Minnesota Department of Transportation

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Regulated Materials

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Out-of-Service Utilities


Jim Zigman: 651-366-4668
Ann Driver: 651-366-4620

MnDOT has prepared this guidance document to provide its internal procedures and requirements for work performed on MnDOT Rights of Way, including MnDOT-owned facilities. This document should not be construed as a full description of all regulations pertaining to the subject matter. Contact the Regulated Materials Unit (RMU) in the MnDOT Office of Environmental Stewardship for additional information or legal requirements.

Management of Out-of-Service Utilities


Utilities, such as natural gas or fuel lines, fiber optics, storm and sanitary sewers are placed in MnDOT Rights of Way during road construction projects, stand-alone utility installation projects and when utilities are upgraded. This guidance addresses management of out-of-service utilities on MnDOT Rights of Way. Out-of-service utilities should be removed for proper disposal but circumstances discussed below may prevent removal. State statutes are noted in this document, which provide requirements when out-of-service utilizes are left in-place.

Out-of-Service Utilities in Sensitive Areas

Some utilities may be located in a floodplain, shore land, wetland or wild and scenic river land use district. Installation of these utilities should have been completed under a Minnesota Department of Natural Resources and/or U.S. Army Corps of Engineers permit. The conditions of this document apply to out-of-service utilities in these settings. Therefore, OES and CO Utilities staff should be consulted prior to removal in these areas.

Leaving Utilities In-Place

Many times it is not possible to remove utilities when they are taken out-of-service. The reasons for leaving utilities in-place include, but are not limited to:

  • Excavation for highway project is not in the vicinity of the utility (either laterally or vertically);
  • Utility depths are typically layered, such as 3 feet for fiber optic, 4-5 feet for natural gas, 10-40 feet for sanitary sewers, which can limit what utilities can be removed on a project; or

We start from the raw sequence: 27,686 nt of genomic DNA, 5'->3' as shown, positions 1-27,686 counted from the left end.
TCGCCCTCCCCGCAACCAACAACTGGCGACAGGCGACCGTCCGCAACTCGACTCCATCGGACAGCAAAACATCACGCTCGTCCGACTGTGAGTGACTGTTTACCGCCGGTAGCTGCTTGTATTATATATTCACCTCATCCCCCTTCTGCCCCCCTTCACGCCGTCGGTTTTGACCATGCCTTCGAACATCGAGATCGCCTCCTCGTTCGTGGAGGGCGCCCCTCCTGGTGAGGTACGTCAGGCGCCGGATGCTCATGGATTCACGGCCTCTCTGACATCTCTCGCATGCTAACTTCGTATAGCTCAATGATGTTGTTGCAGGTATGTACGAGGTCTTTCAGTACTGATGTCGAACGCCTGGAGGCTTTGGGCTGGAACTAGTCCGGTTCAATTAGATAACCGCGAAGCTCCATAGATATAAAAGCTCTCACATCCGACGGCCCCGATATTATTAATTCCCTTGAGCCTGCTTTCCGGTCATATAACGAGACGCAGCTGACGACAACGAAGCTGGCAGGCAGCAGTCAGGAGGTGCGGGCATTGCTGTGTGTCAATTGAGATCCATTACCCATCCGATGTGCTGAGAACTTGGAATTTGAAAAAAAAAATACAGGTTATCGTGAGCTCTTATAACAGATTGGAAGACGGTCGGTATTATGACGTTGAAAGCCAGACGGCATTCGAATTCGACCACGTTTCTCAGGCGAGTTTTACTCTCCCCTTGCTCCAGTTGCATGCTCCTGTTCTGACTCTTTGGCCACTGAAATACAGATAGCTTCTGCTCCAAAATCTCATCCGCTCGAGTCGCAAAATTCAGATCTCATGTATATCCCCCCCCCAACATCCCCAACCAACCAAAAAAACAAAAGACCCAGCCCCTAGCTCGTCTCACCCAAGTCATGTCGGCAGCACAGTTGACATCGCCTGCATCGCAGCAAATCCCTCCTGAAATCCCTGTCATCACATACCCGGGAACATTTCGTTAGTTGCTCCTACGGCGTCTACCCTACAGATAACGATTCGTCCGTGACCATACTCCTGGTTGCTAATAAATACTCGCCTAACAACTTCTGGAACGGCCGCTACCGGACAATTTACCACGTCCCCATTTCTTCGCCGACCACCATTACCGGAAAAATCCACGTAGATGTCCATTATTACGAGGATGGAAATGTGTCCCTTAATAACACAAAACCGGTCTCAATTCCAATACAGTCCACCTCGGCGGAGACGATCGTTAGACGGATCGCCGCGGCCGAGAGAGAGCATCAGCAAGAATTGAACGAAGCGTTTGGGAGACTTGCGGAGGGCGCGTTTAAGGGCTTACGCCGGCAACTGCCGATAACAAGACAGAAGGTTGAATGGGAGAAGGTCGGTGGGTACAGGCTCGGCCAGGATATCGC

• Leaving an out-of-service utility in-place can have an engineering benefit because removal of the utility can cause substantial damage to the highway Rights of Way or adjacent property structures.

Additional information about leaving MnDOT-owned out-of-service concrete utilities in-place, such as culverts and other drainage structures, on MnDOT projects is contained in the guidance document on managing concrete pavement, structures and debris.

Disposal Requirements

Out-of-service utilities that are exposed on projects must be removed. Every effort should be made to remove utilities that have hazardous materials, including but not limited to, asbestos-containing materials. However, utilities may remain in-place if they are beyond the extent of excavation necessary for the project. Any utility material that is capable of being removed will be removed for proper disposal or reuse/recycling and not reburied. The ends of out-of-service utilities that are not removed must be capped. Regulated asbestos-containing materials must be handled and disposed by a Minnesota Department of Health-licensed asbestos abatement contractor. The cost of the utility removal is the responsibility of the utility owner.

Documentation Requirements and Associated Regulations

The utility owner is responsible for documenting and tracking the out-of-service utility.

MS §216D.04, Subd. 3 (f) requires utility owner/operator to “maintain maps, drawings, diagrams or other records of any underground facility abandoned or out-of-service after December 31, 1998.”

MR Ch. 7560.0125, subp. 1 requires utility owner/operator to “provide readily available information, as shown on maps, drawings, diagrams, or other records used in the normal course of business, on the approximate location of abandoned and out-of-service facilities…”

Gopher State One Call (referred to as “One Call Excavation” in statute and rule), contains information “to update excavators, homeowners and utilities on the new initiatives, laws, applications and many other items” that pertain to excavating and utilities.

MnDOT will follow the same procedure outlined above for management of MnDOT-owned utilities. MnDOT will retain documentation of out-of-service utilities left in-place in District or Central Office files.